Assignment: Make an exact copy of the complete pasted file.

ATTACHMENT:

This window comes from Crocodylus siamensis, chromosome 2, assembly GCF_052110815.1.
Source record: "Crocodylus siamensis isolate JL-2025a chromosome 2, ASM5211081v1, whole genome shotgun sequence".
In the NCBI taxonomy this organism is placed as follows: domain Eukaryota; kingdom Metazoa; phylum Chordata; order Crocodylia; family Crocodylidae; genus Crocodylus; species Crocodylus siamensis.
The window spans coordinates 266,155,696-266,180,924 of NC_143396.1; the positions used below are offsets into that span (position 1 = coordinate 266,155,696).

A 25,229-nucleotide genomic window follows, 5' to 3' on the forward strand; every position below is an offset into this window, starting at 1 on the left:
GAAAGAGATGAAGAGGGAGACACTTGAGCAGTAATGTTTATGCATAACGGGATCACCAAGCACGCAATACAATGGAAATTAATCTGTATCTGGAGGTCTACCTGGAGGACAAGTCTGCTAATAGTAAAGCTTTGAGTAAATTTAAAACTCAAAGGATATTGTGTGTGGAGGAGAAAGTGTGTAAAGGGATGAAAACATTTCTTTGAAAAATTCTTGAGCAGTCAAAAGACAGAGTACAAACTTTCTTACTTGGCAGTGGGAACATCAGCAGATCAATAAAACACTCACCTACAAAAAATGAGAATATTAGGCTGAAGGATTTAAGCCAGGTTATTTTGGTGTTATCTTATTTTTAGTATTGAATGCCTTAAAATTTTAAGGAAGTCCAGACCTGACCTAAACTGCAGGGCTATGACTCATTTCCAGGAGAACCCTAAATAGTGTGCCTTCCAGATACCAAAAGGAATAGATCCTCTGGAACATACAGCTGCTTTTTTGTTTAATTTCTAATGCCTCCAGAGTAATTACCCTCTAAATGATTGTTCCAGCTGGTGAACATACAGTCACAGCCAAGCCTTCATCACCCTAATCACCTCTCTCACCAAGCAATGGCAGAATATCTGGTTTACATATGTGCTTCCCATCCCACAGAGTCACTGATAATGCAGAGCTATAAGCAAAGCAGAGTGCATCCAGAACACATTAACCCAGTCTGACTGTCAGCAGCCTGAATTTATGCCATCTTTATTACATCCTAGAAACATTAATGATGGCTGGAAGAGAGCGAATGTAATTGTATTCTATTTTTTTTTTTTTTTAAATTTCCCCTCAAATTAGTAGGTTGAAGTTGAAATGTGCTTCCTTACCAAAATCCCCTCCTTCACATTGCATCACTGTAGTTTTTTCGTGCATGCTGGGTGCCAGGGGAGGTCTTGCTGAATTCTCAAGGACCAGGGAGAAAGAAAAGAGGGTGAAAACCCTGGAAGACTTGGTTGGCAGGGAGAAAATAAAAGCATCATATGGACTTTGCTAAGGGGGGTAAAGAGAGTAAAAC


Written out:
This window comes from Crocodylus siamensis, chromosome 2, assembly GCF_052110815.1.
Source record: "Crocodylus siamensis isolate JL-2025a chromosome 2, ASM5211081v1, whole genome shotgun sequence".
In the NCBI taxonomy this organism is placed as follows: domain Eukaryota; kingdom Metazoa; phylum Chordata; order Crocodylia; family Crocodylidae; genus Crocodylus; species Crocodylus siamensis.
The window spans coordinates 266,155,696-266,180,924 of NC_143396.1; the positions used below are offsets into that span (position 1 = coordinate 266,155,696).

A 25,229-nucleotide genomic window follows, 5' to 3' on the forward strand; every position below is an offset into this window, starting at 1 on the left:
GAAAGAGATGAAGAGGGAGACACTTGAGCAGTAATGTTTATGCATAACGGGATCACCAAGCACGCAATACAATGGAAATTAATCTGTATCTGGAGGTCTACCTGGAGGACAAGTCTGCTAATAGTAAAGCTTTGAGTAAATTTAAAACTCAAAGGATATTGTGTGTGGAGGAGAAAGTGTGTAAAGGGATGAAAACATTTCTTTGAAAAATTCTTGAGCAGTCAAAAGACAGAGTACAAACTTTCTTACTTGGCAGTGGGAACATCAGCAGATCAATAAAACACTCACCTACAAAAAATGAGAATATTAGGCTGAAGGATTTAAGCCAGGTTATTTTGGTGTTATCTTATTTTTAGTATTGAATGCCTTAAAATTTTAAGGAAGTCCAGACCTGACCTAAACTGCAGGGCTATGACTCATTTCCAGGAGAACCCTAAATAGTGTGCCTTCCAGATACCAAAAGGAATAGATCCTCTGGAACATACAGCTGCTTTTTTGTTTAATTTCTAATGCCTCCAGAGTAATTACCCTCTAAATGATTGTTCCAGCTGGTGAACATACAGTCACAGCCAAGCCTTCATCACCCTAATCACCTCTCTCACCAAGCAATGGCAGAATATCTGGTTTACATATGTGCTTCCCATCCCACAGAGTCACTGATAATGCAGAGCTATAAGCAAAGCAGAGTGCATCCAGAACACATTAACCCAGTCTGACTGTCAGCAGCCTGAATTTATGCCATCTTTATTACATCCTAGAAACATTAATGATGGCTGGAAGAGAGCGAATGTAATTGTATTCTATTTTTTTTTTTTTTTAAATTTCCCCTCAAATTAGTAGGTTGAAGTTGAAATGTGCTTCCTTACCAAAATCCCCTCCTTCACATTGCATCACTGTAGTTTTTTCGTGCATGCTGGGTGCCAGGGGAGGTCTTGCTGAATTCTCAAGGACCAGGGAGAAAGAAAAGAGGGTGAAAACCCTGGAAGACTTGGTTGGCAGGGAGAAAATAAAAGCATCATATGGACTTTGCTAAGGGGGGTAAAGAGAGTAAAAC